Whales – before and after

Today we cruised amidst the debris of the black history of Antarctic whaling. Sunken whale chasers loomed like drunken steel castles above the quiet waters of Antarctica, water boats used for carting water required to render whales into oil for lamps rotted on the shore and the scattered remains of the rough accommodation used by the whalers marred the pristine shores of the icy continent.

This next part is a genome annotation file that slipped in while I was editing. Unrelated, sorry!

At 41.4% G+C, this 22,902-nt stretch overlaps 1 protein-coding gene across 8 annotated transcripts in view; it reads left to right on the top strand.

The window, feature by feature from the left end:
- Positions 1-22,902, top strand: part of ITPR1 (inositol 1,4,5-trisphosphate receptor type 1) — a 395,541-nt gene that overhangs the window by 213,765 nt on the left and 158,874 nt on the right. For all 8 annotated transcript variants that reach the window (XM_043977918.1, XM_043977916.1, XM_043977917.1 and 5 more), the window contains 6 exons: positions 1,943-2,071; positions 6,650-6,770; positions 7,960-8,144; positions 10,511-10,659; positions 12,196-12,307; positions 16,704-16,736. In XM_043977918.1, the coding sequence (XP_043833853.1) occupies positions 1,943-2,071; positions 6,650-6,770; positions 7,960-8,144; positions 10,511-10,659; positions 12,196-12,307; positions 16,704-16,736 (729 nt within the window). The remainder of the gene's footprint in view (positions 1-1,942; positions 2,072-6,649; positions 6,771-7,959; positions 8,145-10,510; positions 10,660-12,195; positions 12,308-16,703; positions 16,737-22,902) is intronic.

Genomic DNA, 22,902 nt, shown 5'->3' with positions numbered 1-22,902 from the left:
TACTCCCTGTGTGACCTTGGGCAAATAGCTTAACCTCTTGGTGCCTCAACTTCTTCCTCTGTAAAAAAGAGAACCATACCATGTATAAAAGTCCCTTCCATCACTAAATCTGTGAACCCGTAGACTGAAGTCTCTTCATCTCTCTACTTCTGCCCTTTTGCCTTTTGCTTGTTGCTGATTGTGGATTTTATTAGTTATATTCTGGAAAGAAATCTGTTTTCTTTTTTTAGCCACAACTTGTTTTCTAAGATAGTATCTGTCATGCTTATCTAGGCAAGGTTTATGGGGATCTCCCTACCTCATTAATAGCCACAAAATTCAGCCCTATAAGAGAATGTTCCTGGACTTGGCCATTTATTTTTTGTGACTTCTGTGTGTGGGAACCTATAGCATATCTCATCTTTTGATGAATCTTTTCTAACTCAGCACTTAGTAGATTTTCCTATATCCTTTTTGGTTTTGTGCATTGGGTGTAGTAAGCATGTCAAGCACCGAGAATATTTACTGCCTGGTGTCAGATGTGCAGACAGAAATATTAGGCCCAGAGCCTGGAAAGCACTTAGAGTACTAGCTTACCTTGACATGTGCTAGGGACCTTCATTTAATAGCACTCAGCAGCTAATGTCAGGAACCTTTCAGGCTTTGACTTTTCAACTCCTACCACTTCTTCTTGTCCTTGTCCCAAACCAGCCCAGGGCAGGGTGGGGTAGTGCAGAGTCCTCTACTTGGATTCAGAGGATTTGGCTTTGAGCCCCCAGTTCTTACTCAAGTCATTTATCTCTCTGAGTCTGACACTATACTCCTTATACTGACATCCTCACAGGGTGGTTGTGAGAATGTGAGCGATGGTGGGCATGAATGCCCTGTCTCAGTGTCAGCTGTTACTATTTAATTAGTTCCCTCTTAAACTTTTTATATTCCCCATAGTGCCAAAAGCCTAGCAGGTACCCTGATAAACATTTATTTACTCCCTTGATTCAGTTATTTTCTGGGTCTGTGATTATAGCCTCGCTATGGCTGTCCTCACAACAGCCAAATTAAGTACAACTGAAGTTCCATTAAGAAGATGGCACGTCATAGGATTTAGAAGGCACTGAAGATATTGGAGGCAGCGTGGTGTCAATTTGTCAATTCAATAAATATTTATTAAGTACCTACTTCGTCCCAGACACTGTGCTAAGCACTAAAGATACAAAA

Meanwhile, the waters offshore resounded in the deep bass notes of humpback whales jetting water into the blue skies as they surfaced to catch a breath before sinking to the depths in search of krill. The humpbacks in these waters were hit pretty heavily earlier this centuries and like many of the great whales their numbers dwindled at these magnificent beasts were slaughtered. Unlike many of the whales however, the numbers are starting to increase and each year we get a chance to watch more whales as they return to their icy domain. This morning I was lucky enough to spend half an hour with a mother and calf as they slowly picked their way though the pack ice, happily unconcerned by the zodiacs trailing in their wake full of awestruck spectators. My boat in particular managed to entice the leviathans for a closer inspection and my heart rate skyrocketed as the two beasts circles slowly around and under the zodiac, and raised their heads out of the water to look back at us. Just ten or fifteen minutes of wonder but enough to feel a unique contact with the denizens of the South, and enough to remind me that to visit this land you need to come under it’s terms – the wildlife of the Antarctic is worth so much more than a few lamps of oil…

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